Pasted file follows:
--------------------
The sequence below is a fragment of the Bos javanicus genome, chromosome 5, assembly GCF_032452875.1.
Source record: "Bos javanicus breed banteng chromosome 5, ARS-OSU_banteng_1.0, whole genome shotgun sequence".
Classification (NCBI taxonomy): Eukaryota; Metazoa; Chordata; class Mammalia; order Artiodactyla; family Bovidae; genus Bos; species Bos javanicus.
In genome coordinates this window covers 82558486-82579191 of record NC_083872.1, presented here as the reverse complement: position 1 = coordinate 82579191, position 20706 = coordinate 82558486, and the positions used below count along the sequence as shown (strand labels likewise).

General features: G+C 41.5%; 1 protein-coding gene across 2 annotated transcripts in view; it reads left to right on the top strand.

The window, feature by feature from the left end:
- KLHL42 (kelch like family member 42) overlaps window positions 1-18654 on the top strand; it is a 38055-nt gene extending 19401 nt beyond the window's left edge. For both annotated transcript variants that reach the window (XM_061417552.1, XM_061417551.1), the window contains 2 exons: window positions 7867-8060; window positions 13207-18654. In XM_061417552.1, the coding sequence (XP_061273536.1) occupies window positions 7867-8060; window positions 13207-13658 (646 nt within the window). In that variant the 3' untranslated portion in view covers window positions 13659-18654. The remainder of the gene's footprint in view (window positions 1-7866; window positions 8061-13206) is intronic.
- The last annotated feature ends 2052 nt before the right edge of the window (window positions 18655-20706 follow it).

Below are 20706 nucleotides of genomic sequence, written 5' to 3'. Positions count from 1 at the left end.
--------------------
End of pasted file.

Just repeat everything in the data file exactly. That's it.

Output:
The sequence below is a fragment of the Bos javanicus genome, chromosome 5, assembly GCF_032452875.1.
Source record: "Bos javanicus breed banteng chromosome 5, ARS-OSU_banteng_1.0, whole genome shotgun sequence".
Classification (NCBI taxonomy): Eukaryota; Metazoa; Chordata; class Mammalia; order Artiodactyla; family Bovidae; genus Bos; species Bos javanicus.
In genome coordinates this window covers 82558486-82579191 of record NC_083872.1, presented here as the reverse complement: position 1 = coordinate 82579191, position 20706 = coordinate 82558486, and the positions used below count along the sequence as shown (strand labels likewise).

General features: G+C 41.5%; 1 protein-coding gene across 2 annotated transcripts in view; it reads left to right on the top strand.

The window, feature by feature from the left end:
- KLHL42 (kelch like family member 42) overlaps window positions 1-18654 on the top strand; it is a 38055-nt gene extending 19401 nt beyond the window's left edge. For both annotated transcript variants that reach the window (XM_061417552.1, XM_061417551.1), the window contains 2 exons: window positions 7867-8060; window positions 13207-18654. In XM_061417552.1, the coding sequence (XP_061273536.1) occupies window positions 7867-8060; window positions 13207-13658 (646 nt within the window). In that variant the 3' untranslated portion in view covers window positions 13659-18654. The remainder of the gene's footprint in view (window positions 1-7866; window positions 8061-13206) is intronic.
- The last annotated feature ends 2052 nt before the right edge of the window (window positions 18655-20706 follow it).

Below are 20706 nucleotides of genomic sequence, written 5' to 3'. Positions count from 1 at the left end.